Berlin Syndrome (film)

Berlin Syndrome is a 2017 Australian-French psychological horror thriller film directed by Cate Shortland, written by Shaun Grant and starring Teresa Palmer and Max Riemelt. The film is based on the novel of the same name by Melanie Joosten and tells the story of a young Australian photographer who travels to Germany, where she meets an attractive young English teacher. Waking up after a stormy night of passion with him, the photographer is suddenly taken hostage by her would-be lover.

Berlin Syndrome
Berlin Syndrome.jpg
Theatrical film poster
Directed byCate Shortland
Written byShaun Grant
Based onBerlin Syndrome
by Melanie Joosten
Produced byPolly Staniford
CinematographyGermain McMicking
Edited byJack Hutchings
Music byBryony Marks
Distributed byEntertainment One (Australia)
Netflix (France)
Release dates
  • January 20, 2017 (2017-01-20) (Sundance)
  • April 20, 2017 (2017-04-20) (Australia)
  • August 27, 2017 (2017-08-27) (France)
Running time
116 minutes
Box office$788,191[2]

Berlin Syndrome had its world premiere at the Sundance Film Festival on 20 January 2017 and was released in Australia on 20 April 2017, by Entertainment One, the film received very positive reviews from critics, with many praising the atmosphere, and the performances of Teresa Palmer and Max Riemelt


Clare Havel, a young Australian backpacker, is exploring Berlin when she meets a local man named Andi and has a one-night stand with him. The next morning, however, Clare finds that Andi has locked her in his apartment.

Believing Andi just simply forgot to leave a key, Clare decides to stay with him another night and they actually go out dancing. Soon, however, Clare realises Andi has no intention of ever letting her go, discovering that he has written the word meine (German for 'mine') on her shoulder and has also stolen her SIM card from her phone.

Clare tries escaping by smashing the windows but discovers they are double paned and reinforced with plexiglas. In addition, all of the other apartments in the building are abandoned and there is no one to hear her cries.

To her amazement, when Andi comes home, he acts as if nothing is wrong, offering her flowers and pesto. This causes an enraged Clare to attack him, but he restrains her by tying her to the bed.

While Clare is confined to his apartment, Andi goes to dinner with his father Erich and mentions that he is dating Clare. Andi's father asks what happened to his previous girlfriend Natalie, and Andi tells him that she went back to Canada.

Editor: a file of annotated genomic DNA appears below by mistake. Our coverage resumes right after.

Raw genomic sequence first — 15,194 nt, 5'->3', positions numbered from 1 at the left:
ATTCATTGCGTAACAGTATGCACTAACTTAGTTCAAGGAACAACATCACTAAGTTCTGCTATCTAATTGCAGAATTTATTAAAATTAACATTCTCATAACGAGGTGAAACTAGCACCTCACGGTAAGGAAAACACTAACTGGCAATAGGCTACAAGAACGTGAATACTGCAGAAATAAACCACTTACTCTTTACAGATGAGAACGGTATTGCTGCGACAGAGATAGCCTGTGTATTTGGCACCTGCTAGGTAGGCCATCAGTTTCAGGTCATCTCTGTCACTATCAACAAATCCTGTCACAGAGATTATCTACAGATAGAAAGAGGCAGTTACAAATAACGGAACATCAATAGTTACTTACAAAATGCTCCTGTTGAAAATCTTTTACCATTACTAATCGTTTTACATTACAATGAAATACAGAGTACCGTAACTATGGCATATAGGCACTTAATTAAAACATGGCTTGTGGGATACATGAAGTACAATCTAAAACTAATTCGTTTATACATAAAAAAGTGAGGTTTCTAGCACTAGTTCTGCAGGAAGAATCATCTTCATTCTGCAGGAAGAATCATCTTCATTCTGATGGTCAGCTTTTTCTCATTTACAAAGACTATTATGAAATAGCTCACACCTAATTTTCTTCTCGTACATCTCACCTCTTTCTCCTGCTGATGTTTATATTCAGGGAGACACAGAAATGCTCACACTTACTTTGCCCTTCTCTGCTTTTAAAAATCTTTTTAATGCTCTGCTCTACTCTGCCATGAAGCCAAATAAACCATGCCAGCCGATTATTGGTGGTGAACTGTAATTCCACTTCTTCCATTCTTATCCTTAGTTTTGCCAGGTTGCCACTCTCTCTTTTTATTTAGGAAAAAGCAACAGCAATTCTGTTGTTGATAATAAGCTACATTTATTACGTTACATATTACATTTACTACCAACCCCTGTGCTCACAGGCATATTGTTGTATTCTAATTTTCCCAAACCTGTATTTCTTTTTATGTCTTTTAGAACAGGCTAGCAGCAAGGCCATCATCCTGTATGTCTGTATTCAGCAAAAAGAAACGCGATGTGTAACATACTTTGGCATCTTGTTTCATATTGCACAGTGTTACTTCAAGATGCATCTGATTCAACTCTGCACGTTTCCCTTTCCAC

Erich mentions Andi's mother, prompting Andi to speak bitterly about how she defected to the west before the Berlin Wall came down. That night, when Andi lets Clare shower, she is horrified to find long blond hair clumped in the drain, and realises she is probably not his first victim. Clare asks Andi if he ever thinks about his previous girlfriends and he replies that he doesn't.

Meanwhile, Andi pretends that things are normal, cheerfully telling Clare, "I told my father about us" and "I texted your mother for you." Clare stabs Andi with a screwdriver and flees the apartment, but Andi catches up with her in the empty courtyard, bringing Clare back after breaking her hand as she tries to escape into another building.

One night, Franka, a student at the school where Andi teaches English, shows up at his apartment and flirts with him because he had leered at her during gym class that day. Before answering the door, Andi warns Clare that he will kill Franka if she learns that he is holding her prisoner. When Franka sees a flash of Clare in a towel, Andi tells her it is his girlfriend and threatens to report Franka to the school, causing her to leave.

Meanwhile, Andi continues with his bizarre behaviour, taking polaroids of Clare in disturbing positions, cutting off pieces of her hair, and retreating to a locked room of the apartment, presumably to masturbate. Some time later, Andi finds out his father has died in his sleep. A depressed Andi stays in his father's house for a week but Clare is left in the apartment with the power turned off. Unable to escape, a weakened Clare takes polaroids of herself and eats what is left of the food until Andi finally returns. Clare appears relieved as she had assumed he was not going to come back, and comforts Andi for his loss, having sex with him.